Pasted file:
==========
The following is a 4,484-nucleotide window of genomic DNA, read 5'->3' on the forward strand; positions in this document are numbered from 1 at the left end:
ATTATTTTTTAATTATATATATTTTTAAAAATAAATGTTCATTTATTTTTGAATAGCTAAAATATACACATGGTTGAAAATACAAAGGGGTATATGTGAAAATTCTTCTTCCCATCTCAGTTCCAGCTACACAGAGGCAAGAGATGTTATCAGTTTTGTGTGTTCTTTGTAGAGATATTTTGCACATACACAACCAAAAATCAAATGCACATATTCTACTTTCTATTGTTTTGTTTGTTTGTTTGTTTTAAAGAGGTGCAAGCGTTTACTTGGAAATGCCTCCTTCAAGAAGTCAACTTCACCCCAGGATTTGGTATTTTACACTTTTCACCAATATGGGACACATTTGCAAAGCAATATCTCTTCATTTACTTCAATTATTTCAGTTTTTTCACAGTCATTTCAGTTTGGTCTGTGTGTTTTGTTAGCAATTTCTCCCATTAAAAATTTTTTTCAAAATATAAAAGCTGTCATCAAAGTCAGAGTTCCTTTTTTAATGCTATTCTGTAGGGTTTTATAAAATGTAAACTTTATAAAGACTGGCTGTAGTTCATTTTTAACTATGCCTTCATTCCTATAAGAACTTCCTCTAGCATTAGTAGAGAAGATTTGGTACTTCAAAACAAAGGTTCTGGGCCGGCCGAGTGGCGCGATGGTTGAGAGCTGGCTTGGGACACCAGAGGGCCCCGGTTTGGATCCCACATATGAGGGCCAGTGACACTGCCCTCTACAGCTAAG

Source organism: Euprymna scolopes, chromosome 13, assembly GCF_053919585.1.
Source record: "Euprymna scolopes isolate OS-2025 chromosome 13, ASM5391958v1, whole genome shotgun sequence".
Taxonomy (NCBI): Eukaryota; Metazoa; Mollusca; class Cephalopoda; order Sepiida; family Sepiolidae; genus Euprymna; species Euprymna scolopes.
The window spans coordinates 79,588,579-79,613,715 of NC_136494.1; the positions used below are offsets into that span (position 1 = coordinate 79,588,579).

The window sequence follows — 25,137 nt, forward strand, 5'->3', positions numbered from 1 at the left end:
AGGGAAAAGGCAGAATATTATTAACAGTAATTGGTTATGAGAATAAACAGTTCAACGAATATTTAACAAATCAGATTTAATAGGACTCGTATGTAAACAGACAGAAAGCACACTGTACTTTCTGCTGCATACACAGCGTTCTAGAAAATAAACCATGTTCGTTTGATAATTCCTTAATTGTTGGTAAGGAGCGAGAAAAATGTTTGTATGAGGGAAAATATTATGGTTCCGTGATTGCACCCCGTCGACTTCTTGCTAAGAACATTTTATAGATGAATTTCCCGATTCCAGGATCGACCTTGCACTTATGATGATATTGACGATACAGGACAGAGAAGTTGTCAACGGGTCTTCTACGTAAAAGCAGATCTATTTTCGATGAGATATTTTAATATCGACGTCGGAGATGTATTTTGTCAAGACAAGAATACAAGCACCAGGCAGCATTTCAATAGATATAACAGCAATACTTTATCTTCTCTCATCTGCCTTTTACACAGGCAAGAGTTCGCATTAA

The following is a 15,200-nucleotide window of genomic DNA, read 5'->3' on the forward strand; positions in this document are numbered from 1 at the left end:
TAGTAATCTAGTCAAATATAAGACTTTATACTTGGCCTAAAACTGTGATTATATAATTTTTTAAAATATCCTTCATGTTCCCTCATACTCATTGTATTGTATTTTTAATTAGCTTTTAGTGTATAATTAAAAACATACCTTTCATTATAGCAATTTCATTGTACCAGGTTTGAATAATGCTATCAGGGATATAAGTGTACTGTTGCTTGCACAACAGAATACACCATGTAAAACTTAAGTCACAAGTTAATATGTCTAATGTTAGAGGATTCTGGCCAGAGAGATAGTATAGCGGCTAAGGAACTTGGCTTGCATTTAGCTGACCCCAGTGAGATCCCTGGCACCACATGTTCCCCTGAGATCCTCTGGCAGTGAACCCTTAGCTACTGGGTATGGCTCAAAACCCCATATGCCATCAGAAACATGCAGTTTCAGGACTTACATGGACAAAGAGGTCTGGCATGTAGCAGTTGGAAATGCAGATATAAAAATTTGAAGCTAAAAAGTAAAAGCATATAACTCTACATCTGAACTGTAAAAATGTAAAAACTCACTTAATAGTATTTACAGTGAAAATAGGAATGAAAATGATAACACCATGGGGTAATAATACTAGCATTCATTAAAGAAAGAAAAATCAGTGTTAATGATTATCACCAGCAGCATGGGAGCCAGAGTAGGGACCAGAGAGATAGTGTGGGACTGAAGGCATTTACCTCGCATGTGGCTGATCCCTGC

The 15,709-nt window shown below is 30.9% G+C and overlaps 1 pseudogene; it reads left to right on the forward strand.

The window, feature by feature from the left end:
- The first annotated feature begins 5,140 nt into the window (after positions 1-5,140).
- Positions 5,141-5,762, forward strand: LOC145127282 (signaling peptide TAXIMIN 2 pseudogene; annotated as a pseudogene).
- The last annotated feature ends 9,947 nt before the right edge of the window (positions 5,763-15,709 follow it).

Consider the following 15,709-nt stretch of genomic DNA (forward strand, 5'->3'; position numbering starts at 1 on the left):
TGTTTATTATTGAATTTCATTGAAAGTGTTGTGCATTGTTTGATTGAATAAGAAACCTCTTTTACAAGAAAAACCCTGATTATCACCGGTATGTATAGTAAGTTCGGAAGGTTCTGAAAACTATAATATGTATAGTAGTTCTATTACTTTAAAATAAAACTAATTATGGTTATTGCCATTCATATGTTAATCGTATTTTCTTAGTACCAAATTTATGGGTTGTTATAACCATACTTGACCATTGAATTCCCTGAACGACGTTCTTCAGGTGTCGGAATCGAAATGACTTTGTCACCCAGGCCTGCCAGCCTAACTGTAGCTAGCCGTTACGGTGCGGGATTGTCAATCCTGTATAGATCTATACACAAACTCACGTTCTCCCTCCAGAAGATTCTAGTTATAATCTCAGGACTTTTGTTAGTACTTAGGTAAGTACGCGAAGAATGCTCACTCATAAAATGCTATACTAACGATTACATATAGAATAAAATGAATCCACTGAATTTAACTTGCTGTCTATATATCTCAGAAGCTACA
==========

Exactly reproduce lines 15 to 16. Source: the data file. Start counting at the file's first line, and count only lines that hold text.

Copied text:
- The last annotated feature ends 9,947 nt before the right edge of the window (positions 5,763-15,709 follow it).

Consider the following 15,709-nt stretch of genomic DNA (forward strand, 5'->3'; position numbering starts at 1 on the left):